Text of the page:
Text rendering in Emacs has been looking mighty good since 23.1, and this opens up possibilities to do even more in Emacs. For example, I recently came across something called epresent.el on GitHub, by Eric Schulte et al. The epresent.el Emacs Lisp file leverages Org-Mode to implement a simple presentation mode for Emacs. Using Org-Mode is, at least for me, faster than struggling with something like OpenOffice.org Impress.
Having discovered epresent.el, I proceeded to customize it to my tastes, and even tried it out by EPresenting my slides during a two-hour lecture that I recently gave at University of Helsinki. I’d say the solution works fairly well for less serious presentations, making for something more informal and fun. Having access to the power of Emacs and Org-Mode also makes it convenient to do more than just show slides, as one can for example embed shell commands that help demonstrate what is stated on a given slide.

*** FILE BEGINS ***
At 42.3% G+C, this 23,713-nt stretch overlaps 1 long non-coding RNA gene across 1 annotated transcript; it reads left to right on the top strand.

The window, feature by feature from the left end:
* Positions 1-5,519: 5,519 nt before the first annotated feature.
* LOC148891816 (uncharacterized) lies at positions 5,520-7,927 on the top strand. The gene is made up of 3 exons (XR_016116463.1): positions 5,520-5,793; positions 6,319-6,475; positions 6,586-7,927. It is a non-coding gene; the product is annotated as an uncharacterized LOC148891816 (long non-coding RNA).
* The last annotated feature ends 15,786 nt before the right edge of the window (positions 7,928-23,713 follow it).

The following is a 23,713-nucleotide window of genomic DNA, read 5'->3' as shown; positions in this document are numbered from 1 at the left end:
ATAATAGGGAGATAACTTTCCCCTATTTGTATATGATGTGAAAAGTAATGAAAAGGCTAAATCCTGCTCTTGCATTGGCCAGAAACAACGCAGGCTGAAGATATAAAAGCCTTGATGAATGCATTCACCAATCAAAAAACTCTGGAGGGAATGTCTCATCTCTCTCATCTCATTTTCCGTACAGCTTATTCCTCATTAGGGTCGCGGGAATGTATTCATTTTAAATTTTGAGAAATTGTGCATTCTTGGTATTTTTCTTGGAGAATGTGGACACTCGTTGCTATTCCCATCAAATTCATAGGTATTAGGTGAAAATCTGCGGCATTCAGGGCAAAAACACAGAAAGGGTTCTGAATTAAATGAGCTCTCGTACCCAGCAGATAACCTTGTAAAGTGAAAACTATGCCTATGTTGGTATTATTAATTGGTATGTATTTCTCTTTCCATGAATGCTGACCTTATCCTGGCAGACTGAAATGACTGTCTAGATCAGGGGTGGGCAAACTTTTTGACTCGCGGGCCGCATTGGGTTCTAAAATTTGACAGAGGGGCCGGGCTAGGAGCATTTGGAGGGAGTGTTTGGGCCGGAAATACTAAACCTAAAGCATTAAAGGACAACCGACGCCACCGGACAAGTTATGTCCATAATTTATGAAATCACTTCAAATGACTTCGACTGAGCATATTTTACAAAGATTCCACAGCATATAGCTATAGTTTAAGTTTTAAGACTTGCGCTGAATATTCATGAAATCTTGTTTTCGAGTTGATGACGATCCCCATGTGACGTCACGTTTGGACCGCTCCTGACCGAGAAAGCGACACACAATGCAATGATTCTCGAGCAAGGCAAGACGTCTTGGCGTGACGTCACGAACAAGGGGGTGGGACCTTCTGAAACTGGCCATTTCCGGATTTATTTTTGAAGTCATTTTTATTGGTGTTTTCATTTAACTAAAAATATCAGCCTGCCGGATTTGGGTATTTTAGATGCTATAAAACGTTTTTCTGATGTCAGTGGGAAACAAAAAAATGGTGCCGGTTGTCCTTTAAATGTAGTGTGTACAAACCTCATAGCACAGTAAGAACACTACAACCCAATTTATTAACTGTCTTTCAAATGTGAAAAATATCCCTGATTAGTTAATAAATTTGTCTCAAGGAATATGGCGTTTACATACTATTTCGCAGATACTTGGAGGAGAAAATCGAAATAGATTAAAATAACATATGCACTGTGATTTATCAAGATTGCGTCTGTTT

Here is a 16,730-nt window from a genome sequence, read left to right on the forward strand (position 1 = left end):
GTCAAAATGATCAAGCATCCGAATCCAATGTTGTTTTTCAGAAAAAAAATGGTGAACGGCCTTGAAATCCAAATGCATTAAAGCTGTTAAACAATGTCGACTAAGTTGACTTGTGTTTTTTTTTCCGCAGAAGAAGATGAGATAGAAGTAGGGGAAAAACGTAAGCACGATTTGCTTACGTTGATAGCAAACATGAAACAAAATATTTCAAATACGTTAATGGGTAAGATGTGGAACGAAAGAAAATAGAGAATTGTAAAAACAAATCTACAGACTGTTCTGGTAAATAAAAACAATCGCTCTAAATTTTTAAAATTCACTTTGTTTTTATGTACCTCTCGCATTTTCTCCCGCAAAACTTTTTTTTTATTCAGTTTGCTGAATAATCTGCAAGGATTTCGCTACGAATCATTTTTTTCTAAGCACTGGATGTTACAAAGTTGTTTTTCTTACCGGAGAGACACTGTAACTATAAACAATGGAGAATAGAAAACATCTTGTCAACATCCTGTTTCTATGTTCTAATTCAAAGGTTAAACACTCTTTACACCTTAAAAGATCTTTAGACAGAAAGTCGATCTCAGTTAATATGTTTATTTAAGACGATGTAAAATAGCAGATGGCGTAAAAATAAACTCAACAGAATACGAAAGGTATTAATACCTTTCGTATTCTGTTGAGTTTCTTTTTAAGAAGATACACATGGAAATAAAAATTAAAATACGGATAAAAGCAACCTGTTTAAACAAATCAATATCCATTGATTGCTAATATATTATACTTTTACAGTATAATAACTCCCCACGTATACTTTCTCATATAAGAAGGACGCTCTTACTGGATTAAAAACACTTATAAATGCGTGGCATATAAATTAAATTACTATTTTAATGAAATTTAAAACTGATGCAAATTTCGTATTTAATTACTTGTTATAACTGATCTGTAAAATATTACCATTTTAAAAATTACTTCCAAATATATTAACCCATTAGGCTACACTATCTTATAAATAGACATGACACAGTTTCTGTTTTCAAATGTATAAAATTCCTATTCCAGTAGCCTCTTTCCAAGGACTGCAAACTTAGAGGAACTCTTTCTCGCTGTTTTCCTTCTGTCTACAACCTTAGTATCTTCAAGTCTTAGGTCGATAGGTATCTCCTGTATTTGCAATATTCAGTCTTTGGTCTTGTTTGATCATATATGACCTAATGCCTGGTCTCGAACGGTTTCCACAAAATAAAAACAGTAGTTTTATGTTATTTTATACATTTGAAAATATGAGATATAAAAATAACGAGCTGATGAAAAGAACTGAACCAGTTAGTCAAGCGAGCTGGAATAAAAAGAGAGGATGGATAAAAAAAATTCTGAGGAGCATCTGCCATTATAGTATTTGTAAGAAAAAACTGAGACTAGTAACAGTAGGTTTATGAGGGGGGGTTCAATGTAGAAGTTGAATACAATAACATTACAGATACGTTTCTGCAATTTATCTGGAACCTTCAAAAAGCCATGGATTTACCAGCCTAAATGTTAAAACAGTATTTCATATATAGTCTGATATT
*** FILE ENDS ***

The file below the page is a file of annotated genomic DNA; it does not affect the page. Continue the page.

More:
I’ve made my customized version of epresent.el available on GitHub. For Eric’s version, along with a sample document, see eschulte / epresent, also on GitHub.
To run the code you will want to be using a fairly recent version of Org-Mode (I’m using 7.4), and Emacs version 23.
While it’s possible to load and use epresent.el directly, without setting it up in any way, I would suggest adding something to your Emacs configuration file to make EPresenting more convenient. In my case I first add the directory containing epresent.el to the Emacs
load-path, and then execute
(autoload 'epresent-run "epresent") (add-hook 'org-mode-hook (function (lambda () (setq truncate-lines nil) (setq word-wrap t) (define-key org-mode-map [f3] 'epresent-run) )))
This sets up some parameters to my liking, and adds a key binding for conveniently starting a presentation. To exit a presentation (and go back to normal Org-Mode) one can simply press “q”.